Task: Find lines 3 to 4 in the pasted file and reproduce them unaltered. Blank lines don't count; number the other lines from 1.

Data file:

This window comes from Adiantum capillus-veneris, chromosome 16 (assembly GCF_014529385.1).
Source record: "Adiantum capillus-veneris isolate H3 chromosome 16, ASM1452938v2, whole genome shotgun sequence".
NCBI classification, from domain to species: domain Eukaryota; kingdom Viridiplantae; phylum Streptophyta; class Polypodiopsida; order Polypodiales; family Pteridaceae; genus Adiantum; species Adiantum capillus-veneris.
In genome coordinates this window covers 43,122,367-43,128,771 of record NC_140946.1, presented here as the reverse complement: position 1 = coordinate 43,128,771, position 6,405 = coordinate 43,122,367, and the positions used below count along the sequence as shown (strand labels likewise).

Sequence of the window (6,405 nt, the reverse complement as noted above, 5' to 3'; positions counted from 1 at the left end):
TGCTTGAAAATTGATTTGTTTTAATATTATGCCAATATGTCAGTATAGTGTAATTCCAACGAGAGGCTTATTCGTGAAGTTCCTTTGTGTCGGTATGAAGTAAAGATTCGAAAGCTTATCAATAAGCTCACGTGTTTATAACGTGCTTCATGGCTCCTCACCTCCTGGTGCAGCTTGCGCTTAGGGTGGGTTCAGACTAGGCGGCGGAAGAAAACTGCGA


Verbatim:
NCBI classification, from domain to species: domain Eukaryota; kingdom Viridiplantae; phylum Streptophyta; class Polypodiopsida; order Polypodiales; family Pteridaceae; genus Adiantum; species Adiantum capillus-veneris.
In genome coordinates this window covers 43,122,367-43,128,771 of record NC_140946.1, presented here as the reverse complement: position 1 = coordinate 43,128,771, position 6,405 = coordinate 43,122,367, and the positions used below count along the sequence as shown (strand labels likewise).